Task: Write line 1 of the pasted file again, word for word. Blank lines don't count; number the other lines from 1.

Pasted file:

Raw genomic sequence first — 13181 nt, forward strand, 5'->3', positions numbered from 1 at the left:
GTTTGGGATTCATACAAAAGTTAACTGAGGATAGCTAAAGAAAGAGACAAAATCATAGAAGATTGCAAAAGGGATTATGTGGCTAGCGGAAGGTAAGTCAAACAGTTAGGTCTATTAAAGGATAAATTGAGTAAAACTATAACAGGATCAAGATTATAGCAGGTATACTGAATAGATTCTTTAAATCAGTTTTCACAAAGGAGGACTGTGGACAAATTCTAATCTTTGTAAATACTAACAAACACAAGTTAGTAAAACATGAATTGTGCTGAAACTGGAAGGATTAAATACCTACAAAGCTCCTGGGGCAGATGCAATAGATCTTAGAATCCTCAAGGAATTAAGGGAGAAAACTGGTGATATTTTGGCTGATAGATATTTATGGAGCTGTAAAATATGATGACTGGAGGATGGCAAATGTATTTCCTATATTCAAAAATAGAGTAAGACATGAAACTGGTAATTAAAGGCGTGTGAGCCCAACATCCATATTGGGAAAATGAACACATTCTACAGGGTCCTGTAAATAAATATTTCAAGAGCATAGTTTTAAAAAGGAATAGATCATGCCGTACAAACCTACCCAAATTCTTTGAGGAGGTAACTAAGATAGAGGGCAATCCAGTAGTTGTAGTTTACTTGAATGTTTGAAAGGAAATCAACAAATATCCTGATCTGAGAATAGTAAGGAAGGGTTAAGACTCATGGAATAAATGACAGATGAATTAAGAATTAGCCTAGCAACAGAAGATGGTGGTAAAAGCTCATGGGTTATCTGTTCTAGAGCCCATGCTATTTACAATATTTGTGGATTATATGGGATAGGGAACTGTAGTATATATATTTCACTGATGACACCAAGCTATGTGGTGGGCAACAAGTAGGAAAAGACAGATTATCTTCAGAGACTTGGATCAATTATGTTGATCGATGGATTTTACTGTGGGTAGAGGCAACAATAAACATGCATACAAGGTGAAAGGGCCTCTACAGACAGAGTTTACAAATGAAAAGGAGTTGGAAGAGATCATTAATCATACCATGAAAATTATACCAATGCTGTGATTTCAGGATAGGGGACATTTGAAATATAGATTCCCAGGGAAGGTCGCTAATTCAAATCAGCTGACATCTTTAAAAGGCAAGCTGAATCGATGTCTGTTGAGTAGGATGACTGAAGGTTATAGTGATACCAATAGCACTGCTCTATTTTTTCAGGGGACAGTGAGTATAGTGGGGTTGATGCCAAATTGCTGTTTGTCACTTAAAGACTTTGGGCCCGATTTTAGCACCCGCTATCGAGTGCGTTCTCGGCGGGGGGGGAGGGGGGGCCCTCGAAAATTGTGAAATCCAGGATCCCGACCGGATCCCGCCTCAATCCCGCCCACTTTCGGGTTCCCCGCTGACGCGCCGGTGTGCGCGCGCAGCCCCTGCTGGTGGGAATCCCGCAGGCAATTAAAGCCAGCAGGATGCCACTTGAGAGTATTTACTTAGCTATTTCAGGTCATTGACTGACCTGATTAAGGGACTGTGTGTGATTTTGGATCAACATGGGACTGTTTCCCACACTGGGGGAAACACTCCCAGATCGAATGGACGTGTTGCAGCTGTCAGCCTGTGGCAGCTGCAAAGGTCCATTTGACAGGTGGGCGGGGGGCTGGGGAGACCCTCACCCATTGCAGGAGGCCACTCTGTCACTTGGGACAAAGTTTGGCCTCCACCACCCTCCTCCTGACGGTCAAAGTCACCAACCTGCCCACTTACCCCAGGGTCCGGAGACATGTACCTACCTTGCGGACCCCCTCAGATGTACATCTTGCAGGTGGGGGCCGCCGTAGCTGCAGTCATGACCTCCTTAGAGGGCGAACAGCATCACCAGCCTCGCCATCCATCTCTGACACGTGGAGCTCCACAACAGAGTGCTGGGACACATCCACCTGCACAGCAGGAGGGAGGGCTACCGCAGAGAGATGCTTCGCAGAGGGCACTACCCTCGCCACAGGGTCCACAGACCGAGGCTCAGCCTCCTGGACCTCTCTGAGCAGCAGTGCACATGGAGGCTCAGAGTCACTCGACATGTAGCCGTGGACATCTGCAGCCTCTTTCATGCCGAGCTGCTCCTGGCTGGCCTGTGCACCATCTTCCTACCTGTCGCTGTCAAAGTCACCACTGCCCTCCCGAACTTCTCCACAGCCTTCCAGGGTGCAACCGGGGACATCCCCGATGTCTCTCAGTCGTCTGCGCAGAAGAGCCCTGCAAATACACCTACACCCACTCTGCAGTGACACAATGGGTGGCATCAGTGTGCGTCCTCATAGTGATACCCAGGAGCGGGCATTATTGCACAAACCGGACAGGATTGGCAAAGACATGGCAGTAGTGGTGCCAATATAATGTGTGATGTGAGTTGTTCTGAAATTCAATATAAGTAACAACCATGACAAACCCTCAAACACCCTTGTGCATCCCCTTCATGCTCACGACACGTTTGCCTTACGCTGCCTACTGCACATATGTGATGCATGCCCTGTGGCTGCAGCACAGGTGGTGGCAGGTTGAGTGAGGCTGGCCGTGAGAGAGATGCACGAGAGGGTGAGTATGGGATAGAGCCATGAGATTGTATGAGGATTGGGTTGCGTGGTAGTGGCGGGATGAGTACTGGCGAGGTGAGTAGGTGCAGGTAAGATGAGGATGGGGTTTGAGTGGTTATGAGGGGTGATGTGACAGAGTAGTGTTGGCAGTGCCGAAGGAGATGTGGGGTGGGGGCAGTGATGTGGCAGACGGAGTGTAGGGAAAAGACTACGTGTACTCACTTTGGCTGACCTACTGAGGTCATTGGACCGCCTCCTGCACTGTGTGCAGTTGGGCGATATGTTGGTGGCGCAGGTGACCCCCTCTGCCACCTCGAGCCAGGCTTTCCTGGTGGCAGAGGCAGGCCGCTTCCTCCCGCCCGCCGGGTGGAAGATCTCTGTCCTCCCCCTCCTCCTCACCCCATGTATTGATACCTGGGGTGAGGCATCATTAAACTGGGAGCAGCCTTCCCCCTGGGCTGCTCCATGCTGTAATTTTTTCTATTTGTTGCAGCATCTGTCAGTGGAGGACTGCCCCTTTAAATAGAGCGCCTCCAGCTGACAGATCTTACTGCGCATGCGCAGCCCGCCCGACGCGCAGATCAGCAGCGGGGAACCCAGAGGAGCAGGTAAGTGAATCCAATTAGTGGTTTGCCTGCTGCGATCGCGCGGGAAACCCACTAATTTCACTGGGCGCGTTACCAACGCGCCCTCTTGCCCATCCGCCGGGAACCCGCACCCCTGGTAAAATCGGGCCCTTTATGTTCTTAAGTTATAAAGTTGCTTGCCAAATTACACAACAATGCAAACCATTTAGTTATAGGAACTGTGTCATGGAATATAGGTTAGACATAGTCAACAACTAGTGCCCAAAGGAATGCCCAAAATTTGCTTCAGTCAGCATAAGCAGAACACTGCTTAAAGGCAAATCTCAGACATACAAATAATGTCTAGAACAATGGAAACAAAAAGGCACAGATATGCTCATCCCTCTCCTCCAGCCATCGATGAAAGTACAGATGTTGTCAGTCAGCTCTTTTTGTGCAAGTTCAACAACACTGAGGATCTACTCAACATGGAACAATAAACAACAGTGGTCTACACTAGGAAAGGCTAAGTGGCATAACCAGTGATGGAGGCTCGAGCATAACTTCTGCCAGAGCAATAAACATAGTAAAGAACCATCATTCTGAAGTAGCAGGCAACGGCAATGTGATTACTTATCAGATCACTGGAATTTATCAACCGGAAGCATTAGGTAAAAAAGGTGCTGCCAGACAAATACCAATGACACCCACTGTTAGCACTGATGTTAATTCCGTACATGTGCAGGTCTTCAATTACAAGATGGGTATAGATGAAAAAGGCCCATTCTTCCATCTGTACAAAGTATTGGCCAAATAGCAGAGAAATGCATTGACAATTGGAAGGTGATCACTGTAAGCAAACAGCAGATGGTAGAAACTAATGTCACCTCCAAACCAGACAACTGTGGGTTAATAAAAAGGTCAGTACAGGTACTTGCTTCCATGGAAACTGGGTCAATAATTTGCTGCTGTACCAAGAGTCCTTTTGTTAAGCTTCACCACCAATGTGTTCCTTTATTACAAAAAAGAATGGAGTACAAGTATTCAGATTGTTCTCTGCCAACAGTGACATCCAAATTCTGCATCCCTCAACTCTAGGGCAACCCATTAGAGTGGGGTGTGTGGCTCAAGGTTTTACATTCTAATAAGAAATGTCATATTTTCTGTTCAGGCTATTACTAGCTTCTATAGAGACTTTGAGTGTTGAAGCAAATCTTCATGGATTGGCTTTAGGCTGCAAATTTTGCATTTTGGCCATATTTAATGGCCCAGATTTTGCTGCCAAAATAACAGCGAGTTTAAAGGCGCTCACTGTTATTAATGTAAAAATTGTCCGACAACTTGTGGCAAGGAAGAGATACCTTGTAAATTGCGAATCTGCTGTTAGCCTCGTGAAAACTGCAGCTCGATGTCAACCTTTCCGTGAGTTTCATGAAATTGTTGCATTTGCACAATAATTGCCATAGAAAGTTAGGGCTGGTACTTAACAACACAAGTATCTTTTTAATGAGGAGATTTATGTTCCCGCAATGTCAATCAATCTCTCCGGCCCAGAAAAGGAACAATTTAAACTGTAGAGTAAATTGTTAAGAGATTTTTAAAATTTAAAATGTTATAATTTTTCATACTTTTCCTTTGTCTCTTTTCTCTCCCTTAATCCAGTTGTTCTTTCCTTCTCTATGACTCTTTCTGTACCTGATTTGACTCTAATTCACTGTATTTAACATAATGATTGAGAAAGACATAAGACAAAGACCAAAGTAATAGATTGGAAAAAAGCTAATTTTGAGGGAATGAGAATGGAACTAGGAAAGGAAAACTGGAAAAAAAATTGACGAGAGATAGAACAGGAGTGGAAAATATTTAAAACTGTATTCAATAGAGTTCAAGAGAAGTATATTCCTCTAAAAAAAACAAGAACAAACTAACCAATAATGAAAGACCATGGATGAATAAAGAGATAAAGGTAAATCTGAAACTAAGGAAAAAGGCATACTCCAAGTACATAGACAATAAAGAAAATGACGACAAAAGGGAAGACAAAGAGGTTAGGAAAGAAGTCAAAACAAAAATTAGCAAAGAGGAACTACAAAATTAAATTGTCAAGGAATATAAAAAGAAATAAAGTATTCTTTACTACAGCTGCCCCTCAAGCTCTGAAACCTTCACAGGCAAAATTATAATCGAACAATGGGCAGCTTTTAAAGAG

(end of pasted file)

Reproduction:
Raw genomic sequence first — 13181 nt, forward strand, 5'->3', positions numbered from 1 at the left: